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  3. Oh these are great choices. My favourite shot of Citizen Kane is the one you chose. I mean one could write a whole chapter on just this shot and all the hidden meaning. The brilliant M.A. is captured with this shot and all the deep focus (thanks Greg Toland). The last shot is again with mirrors and he loved them. He was making this film with his wife when they were having "problems" which is one reason he had her cut off her locks and dyed them platinum. This is a classic shot. Glad you didn't use "Touch of Evil" as i just don't see the big hoo-ha over this flick. The opening shot is excellent but Heston as a Mexican, Dietrich as some Gypsy whatever and McCambridge doing her best impression of Brando from the The Wild Ones made me laugh. Although love the line "You're Fat" given in great German flair by Marlene. Oh and remember I spoke about an experience I had behind the iron Curtain-I talked about it on my Dumb-ass moment that I posted on Monday. I hope you can take a look-let's just say the bunny saved me

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    1. I missed that post, but I'll check it out!

      And, I'm not high on Touch of Evil. It's ok, and Welles is the best part, but Heston is the worst part of everything and the film falls flat in his hands.

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  4. Great work, as usual. There are so many shots to choose from! Love these. Fun fact: Welles currently wins 6 CinSpecs for these films. :)

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    1. I'm sure all six are very deserved!

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  5. Great shots, here. My favorite Welles visual is not a single shot, but short scene from Citizen Kane. It's when Kane walks across the room and slaps his wife. As he is walking toward her and she is backing away from him, the camera retreats with her. At the same time it moves closer to the floor. This low angle combines with the movement of the camera to make us in the viewing audience feel like we've been backed into a corner, too. The feeling is amplified by the wife appearing much smaller than Kane who is now looming large over her. It's an amazing piece of cinematography that puts us into the movie and is still effective 70+ years after the fact.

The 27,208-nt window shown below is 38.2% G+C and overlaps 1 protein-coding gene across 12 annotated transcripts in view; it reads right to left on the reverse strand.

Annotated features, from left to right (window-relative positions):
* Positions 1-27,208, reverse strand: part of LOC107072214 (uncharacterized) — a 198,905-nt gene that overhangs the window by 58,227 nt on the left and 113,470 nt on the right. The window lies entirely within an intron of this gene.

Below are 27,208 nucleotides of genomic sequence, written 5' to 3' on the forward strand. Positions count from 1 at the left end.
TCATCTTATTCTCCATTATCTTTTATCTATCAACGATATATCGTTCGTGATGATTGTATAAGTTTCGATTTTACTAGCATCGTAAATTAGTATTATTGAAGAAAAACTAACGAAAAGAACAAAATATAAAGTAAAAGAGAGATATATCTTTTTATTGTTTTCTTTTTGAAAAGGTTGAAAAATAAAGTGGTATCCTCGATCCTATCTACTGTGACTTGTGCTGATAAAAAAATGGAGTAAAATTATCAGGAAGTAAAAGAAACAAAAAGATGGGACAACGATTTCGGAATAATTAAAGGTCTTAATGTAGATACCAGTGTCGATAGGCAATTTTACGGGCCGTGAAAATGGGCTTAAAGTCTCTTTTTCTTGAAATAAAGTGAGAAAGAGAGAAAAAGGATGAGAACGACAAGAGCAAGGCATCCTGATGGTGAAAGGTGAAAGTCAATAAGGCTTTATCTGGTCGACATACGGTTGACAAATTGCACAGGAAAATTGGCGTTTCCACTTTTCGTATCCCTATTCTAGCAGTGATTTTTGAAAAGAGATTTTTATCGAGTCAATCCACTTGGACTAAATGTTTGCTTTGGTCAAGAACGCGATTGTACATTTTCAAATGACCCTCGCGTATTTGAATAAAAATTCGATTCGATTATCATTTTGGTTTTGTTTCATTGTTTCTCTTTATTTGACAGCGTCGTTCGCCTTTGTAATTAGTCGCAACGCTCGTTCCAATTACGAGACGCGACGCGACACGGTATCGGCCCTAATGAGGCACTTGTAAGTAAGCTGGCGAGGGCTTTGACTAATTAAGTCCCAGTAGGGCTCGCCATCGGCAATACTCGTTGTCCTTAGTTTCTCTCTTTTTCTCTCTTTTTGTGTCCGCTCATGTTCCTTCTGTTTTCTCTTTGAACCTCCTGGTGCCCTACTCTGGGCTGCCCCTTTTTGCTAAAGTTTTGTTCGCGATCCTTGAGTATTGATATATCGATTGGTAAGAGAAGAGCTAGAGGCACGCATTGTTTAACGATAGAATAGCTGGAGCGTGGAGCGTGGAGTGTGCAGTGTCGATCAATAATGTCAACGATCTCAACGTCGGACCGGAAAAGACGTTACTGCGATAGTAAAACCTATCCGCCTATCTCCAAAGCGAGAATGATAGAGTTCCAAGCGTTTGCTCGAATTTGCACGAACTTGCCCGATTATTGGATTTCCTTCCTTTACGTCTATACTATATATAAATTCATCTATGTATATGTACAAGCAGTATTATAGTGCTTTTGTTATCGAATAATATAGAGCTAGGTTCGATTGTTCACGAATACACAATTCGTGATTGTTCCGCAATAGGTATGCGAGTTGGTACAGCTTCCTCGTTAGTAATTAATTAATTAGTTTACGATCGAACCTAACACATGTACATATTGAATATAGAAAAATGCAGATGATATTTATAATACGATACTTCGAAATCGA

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    1. I've seen Citizen Kane a handful of times now, and every time I'm just blown away by how ahead of its time it really was, how inventive and truly technically pristine. Like, it's a shame that it wasn't appreciated upon its release the way it is now, because it's a film that still holds up, even now.

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  6. I'm glad TCM is doing something in tribute to Orson Welles as they're showing many of his films on Friday. Could lead to a potential Auteurs piece on him.

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    1. I'm prepared to check in for that!

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  7. joel6 -- that's my favorite moment in ambersons, too!